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Ask Mr. Smarty Plants is a free service provided by the staff and volunteers at the Lady Bird Johnson Wildflower Center.

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Friday - June 12, 2015

From: Grinnell, IA
Region: Midwest
Topic: Non-Natives, Problem Plants
Title: How to Deal With Goutweed?
Answered by: Anne Van Nest

QUESTION:

Hi, I'm wondering what plants (groundcover) would best compete against goutweed. It's coming up all around some existing potentilla shrubs and some nice bulbs and prairie perennials. I would hate to tear up the garden and solarize the soil or something similarly drastic. So, in addition to pouring some strong vinegar and dumping several inches of wood chips over the weed, what can I do or plant? Thank you!

ANSWER:

Well, as you suspect goutweed or Bishop's weed (Aegopodium podagraria) is a real menace! Goutweed is native to Eurasia but has been introduced around the world as an ornamental plant and has now become an invasive exotic plant. And the variegated version isn't much better.

Here's what a couple of experts at the UBC Botanical Garden say about the plant in answer to a gardener's (Gayle) request for ideas on how to remove it that was published in The Vancouver Sun online. It doesn't matter where goutweed grows it acts in the same invasive way ...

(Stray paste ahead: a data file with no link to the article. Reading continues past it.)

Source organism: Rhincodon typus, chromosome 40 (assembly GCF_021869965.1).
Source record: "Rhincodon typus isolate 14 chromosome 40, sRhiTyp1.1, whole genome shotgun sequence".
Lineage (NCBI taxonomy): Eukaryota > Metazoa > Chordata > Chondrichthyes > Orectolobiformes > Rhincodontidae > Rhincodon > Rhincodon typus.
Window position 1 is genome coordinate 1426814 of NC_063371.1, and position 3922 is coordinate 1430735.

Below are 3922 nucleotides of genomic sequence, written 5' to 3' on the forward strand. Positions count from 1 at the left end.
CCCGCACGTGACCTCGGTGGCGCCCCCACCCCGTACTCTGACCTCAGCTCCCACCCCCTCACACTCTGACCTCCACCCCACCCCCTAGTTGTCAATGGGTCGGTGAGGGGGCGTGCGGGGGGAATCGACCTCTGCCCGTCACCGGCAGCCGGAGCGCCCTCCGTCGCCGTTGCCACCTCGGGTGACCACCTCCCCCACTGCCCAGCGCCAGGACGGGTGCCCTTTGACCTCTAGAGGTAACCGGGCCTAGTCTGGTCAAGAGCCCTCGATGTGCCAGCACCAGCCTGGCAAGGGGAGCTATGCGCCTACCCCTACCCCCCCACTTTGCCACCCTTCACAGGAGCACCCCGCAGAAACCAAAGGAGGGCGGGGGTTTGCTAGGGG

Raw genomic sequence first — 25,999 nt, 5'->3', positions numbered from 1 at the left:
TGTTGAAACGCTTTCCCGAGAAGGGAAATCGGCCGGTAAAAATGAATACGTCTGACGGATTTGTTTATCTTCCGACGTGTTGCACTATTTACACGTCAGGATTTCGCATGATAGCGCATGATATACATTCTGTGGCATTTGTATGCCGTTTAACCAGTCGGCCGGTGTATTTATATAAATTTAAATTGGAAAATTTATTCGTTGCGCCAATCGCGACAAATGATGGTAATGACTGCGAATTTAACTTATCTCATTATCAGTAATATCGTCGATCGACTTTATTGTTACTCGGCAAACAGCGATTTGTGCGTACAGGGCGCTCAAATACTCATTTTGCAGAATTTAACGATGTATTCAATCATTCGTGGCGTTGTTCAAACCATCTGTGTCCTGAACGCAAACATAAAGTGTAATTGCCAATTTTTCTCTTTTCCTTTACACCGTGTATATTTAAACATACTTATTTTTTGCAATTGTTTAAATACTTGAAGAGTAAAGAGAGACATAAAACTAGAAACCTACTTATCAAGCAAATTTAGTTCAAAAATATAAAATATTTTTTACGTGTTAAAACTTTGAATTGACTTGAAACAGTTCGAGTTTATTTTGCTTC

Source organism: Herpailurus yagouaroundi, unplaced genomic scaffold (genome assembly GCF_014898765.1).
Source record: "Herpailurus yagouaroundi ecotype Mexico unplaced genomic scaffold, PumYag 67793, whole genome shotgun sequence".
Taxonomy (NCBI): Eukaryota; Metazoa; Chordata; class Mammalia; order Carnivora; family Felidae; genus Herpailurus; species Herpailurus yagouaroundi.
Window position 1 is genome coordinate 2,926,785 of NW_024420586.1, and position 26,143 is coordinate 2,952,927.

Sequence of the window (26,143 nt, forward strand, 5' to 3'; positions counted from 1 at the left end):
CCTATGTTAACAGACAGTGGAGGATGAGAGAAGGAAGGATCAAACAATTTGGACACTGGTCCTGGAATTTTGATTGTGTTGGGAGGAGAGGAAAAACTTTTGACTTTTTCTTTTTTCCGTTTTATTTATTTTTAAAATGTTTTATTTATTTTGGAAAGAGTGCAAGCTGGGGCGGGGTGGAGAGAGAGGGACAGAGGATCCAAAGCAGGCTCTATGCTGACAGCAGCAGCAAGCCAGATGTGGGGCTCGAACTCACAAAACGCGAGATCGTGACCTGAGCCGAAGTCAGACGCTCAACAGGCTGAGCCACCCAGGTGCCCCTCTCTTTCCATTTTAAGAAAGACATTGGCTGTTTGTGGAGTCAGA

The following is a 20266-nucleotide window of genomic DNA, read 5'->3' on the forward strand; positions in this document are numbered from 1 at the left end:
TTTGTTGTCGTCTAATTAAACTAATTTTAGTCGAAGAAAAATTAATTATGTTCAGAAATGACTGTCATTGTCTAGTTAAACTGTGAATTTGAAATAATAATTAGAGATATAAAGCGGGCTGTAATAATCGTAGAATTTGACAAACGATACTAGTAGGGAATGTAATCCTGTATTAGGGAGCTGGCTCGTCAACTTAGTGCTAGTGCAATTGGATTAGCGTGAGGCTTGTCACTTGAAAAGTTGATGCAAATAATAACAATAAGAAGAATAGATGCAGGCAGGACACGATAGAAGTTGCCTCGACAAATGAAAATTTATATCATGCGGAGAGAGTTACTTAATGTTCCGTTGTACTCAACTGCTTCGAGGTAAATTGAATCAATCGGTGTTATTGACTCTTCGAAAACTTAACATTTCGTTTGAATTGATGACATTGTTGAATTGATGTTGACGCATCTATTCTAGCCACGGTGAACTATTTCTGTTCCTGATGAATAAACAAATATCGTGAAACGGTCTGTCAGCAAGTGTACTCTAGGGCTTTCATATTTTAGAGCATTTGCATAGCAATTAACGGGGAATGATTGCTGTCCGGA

On Gayle’s behalf, I consulted the experts at the UBC Botanical Garden. Douglas Justice teaches in the landscape architectureprogram and is the curator of collections for the botanical garden. Douglas responds, thusly: Aegopodium podagraria. Pernicious as hell. Copious seeds and elastic rhizomes. Tolerates any kind of soil and full sun to heavy shade. Drought tolerant in deep soil. Only need a tiny rhizome piece to start a whole new colony. Dig it out and the roots go deeper. Very frustrating. Like other aggressive runners, extraction/elimination requires wholesale (though not necessary permanent) change to the affected area. Converting the area to turf for three years or very heavy mulching (leaf mould, chips, whatever, at 20 to 30 cm deep) are two approaches that can be effective.

Unless [nearby] plants are woody and relatively large, they should be lifted, cleaned thoroughly and put aside or planted elsewhere (obviously, this has to be done when plants are dormant). Deep mulching encourages the goutweed rhizomes to find a higher plane, which, if the mulch is kept loose, makes extraction relatively simple, but the removal must be religious. A maintained sward of good turf (start with sod, not seed) will starve/exhaust/prevent regrowth. Rhizomes will be completely dead after three years; however, when returning the area to planting bed, seedlings may be an issue.

Otherwise, the plants are apparently “medicinal” and the new shoots edible.

I also received a response from the UBC Botanical Garden Hortline:

Indeed, “goutweed” is a real challenge to remove. As Douglas mentioned it will be very important to remove any lingering goutweed roots from your existing plants because they regenerate quickly even if you dig them up and place elsewhere in your garden they will soon send out new shoots. I was able to eradicate a small area of my vegetable garden by digging down 2 1/2 feet, removing all the roots of goutweed (as well as the plants) and allow the area to sit fallow for 6 months covered with black plastic. After six months I brought in new soil and re-planted. After 2 years there has been no return of goutweed.

For what it’s worth, the best way I have found to eliminate really difficult weed infestations is by solarizing. Cover the area with a sheet of black plastic and let the sun cook everything.

 

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